Still she probably must go quickly. She is jinxed. The fact that she didn't visit the survivors straight away is telling, even though it only means she is shy and frightened of the public.

Shy politicians are unusual but there are some. It's one of several things Mrs May has in common with Mrs Clinton. Shyness is fine in a leader but being frightened is not.


Meanwhile, John McDonnell, shadow Chancellor of the Exchequer, Trotskyite, admirer of the IRA bombers and advocate of 'direct action' (meaning insurrection against an elected government) is calling for riots. He thinks he's Lenin and there are many resemblances.

Thursday, 15 June 2017

The revolution turned out, when it came, to be Islamist


"Socialism is precisely the religion that must overwhelm Christianity. … In the new order, Socialism will triumph by first capturing the culture via infiltration of schools, universities, churches and the media by transforming the consciousness of society." Antonio Gramsci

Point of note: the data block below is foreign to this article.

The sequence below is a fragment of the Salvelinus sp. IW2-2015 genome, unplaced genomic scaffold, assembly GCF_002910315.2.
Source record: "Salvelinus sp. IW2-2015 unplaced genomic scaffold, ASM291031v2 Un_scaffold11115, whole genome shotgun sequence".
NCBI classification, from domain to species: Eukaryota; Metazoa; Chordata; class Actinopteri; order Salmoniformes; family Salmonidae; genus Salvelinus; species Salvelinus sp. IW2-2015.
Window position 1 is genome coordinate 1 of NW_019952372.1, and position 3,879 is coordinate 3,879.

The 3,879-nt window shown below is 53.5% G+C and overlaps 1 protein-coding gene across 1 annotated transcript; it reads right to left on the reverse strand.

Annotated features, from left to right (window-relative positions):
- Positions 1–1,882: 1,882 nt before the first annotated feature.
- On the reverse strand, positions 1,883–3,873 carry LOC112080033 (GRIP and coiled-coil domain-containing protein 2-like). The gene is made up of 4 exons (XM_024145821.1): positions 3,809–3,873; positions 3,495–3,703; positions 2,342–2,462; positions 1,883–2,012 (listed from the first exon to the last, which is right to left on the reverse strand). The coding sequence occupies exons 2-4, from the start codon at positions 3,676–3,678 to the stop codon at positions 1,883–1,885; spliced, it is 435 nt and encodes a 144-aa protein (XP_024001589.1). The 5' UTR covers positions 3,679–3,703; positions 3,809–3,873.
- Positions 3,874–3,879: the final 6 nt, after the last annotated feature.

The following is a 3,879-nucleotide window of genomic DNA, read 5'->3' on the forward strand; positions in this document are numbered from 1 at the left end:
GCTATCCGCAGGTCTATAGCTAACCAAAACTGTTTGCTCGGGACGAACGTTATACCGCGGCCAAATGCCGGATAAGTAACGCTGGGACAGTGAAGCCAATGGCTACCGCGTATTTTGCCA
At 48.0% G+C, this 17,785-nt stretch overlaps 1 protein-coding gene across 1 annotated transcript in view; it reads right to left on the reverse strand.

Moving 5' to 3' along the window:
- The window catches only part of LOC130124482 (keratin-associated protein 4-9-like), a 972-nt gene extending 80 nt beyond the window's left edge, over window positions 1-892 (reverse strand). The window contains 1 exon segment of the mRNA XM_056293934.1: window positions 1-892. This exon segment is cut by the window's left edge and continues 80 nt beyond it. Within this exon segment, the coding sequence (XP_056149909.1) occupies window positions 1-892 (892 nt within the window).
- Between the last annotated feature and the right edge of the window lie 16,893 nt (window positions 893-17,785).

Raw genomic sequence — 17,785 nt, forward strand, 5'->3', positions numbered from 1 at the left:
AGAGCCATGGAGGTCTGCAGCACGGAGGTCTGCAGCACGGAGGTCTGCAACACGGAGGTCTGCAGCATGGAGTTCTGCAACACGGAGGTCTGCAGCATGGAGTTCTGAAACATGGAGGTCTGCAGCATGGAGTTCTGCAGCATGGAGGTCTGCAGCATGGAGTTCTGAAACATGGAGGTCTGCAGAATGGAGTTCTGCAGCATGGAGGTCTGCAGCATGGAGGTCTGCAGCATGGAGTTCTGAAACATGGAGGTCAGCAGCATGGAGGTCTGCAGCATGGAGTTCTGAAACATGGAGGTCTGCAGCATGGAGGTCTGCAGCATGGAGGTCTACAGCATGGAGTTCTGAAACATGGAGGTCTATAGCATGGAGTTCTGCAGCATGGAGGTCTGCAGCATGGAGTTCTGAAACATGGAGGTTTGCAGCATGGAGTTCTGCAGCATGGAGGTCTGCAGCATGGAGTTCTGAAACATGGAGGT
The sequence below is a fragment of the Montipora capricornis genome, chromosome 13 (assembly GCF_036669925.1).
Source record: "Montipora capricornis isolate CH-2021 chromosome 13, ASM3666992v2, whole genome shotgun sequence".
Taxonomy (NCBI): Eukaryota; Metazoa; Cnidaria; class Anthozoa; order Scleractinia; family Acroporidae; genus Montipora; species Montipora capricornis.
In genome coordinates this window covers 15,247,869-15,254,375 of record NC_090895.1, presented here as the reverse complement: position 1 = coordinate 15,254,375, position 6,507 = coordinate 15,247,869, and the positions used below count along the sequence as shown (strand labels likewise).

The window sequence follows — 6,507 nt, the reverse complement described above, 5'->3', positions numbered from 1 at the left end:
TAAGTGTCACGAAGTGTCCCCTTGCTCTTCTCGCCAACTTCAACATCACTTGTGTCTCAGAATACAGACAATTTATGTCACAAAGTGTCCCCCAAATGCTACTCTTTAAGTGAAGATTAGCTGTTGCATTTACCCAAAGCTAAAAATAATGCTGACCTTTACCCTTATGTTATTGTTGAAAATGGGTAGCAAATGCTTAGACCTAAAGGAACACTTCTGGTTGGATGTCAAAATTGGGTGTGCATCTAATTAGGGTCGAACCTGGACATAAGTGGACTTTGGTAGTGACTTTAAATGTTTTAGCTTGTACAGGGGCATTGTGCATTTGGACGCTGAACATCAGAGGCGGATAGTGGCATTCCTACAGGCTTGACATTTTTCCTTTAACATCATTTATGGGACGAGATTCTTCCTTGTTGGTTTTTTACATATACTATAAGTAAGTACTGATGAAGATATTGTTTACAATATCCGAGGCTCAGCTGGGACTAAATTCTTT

The revolution that Marxists expected for so long has turned out, when it came, to be Islamist. 


What Marxism and Islamism have in common, of course, is nihilism.

Just as God sublimely says 'I am Who am', meaning He is life itself, evil is essentially destruction. Evil is a very real thing but wholly negative, death not life. 

We all now know that Theresa May is not up to the job

It got to the point with John Major, I remember, that it seemed like Will Hay was Prime Minister. It's clear to everyone, Brexiters included, that Theresa May is less competent by quite a long way.

"Never glad confident morning again!" Robert Browning's words were famously quoted by Nigel Birch to describe Harold Macmillan's position after the Profumo scandal. 
Macmillan had been not a great but a formidable Prime Minister. In Theresa May’s case, of course, it isn't even late afternoon for her.It's already late in the evening.